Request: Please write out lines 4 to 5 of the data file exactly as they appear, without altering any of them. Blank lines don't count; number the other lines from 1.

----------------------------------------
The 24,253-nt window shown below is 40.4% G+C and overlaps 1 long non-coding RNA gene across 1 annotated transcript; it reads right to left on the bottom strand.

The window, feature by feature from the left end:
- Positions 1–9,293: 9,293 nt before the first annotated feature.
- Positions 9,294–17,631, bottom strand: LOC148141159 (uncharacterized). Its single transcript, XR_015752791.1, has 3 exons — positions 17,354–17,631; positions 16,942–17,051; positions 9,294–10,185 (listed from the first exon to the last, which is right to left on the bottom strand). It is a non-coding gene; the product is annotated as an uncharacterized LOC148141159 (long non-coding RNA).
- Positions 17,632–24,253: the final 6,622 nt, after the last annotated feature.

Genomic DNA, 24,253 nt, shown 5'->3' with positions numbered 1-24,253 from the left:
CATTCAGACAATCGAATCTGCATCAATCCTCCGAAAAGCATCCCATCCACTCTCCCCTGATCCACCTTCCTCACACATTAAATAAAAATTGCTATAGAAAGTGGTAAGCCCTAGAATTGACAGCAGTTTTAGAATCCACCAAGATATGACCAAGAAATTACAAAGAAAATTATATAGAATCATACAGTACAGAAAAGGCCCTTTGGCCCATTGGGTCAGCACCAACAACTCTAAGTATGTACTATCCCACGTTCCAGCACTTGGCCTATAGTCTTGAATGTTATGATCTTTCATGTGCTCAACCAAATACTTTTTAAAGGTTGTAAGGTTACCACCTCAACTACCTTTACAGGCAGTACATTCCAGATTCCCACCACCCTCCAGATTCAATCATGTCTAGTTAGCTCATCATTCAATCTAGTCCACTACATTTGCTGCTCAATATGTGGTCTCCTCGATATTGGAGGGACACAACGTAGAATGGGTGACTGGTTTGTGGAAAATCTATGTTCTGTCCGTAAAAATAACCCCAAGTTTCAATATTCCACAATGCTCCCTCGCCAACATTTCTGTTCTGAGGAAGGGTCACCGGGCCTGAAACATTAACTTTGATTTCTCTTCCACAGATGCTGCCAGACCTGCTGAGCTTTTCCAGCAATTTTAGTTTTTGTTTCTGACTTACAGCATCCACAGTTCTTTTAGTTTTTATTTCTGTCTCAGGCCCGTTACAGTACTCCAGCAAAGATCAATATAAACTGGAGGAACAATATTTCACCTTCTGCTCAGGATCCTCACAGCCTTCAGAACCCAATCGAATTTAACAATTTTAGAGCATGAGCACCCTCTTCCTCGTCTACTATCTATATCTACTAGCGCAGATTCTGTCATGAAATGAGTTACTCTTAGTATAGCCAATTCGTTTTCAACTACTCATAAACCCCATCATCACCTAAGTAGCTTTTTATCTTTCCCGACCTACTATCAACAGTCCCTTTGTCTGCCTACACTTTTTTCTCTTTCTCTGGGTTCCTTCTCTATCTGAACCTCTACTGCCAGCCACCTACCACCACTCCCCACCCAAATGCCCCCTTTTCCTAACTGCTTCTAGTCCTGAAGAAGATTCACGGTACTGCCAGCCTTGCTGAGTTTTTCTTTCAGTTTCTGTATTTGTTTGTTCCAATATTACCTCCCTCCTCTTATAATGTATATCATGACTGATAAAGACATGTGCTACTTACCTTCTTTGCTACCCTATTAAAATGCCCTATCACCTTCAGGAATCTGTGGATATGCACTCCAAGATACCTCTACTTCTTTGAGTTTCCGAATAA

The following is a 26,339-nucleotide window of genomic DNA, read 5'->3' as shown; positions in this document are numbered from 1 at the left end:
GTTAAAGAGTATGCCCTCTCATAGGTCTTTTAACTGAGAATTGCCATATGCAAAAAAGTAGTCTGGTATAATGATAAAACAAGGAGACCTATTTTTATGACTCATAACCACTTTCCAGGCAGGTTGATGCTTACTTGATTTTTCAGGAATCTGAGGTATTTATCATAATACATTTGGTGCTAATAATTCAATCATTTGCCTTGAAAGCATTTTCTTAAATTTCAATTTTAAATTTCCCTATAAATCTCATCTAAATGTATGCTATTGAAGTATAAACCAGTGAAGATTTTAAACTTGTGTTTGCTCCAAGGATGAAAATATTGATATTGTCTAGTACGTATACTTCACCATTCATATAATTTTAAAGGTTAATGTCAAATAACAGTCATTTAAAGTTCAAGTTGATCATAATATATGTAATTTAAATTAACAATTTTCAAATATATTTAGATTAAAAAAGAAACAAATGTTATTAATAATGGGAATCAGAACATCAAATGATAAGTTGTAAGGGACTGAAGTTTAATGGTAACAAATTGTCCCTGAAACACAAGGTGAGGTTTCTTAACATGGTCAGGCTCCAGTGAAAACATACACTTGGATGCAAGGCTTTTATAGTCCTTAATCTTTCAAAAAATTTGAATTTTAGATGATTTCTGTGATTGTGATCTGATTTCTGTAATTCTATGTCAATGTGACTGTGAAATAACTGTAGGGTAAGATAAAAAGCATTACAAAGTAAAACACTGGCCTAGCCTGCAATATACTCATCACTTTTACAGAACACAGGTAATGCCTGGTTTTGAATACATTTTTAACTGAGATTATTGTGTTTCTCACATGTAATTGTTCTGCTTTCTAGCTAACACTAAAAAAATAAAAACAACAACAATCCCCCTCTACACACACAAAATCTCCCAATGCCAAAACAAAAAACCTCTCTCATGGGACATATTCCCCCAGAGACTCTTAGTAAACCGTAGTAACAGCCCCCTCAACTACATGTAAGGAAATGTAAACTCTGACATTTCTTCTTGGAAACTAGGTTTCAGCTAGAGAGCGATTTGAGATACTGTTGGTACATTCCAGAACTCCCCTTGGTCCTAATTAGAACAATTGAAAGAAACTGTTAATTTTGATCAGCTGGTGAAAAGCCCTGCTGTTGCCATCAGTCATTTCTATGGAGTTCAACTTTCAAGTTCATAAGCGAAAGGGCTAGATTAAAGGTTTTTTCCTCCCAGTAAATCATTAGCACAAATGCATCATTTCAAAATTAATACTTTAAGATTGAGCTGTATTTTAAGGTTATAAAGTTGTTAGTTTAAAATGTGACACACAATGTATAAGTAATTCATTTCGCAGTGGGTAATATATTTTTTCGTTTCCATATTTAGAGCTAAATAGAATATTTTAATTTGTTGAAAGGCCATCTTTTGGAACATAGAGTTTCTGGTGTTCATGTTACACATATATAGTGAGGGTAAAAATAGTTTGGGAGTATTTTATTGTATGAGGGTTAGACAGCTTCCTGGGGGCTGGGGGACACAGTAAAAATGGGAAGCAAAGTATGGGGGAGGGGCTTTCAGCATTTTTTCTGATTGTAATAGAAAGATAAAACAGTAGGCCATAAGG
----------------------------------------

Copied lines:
- Positions 9,294–17,631, bottom strand: LOC148141159 (uncharacterized). Its single transcript, XR_015752791.1, has 3 exons — positions 17,354–17,631; positions 16,942–17,051; positions 9,294–10,185 (listed from the first exon to the last, which is right to left on the bottom strand). It is a non-coding gene; the product is annotated as an uncharacterized LOC148141159 (long non-coding RNA).
- Positions 17,632–24,253: the final 6,622 nt, after the last annotated feature.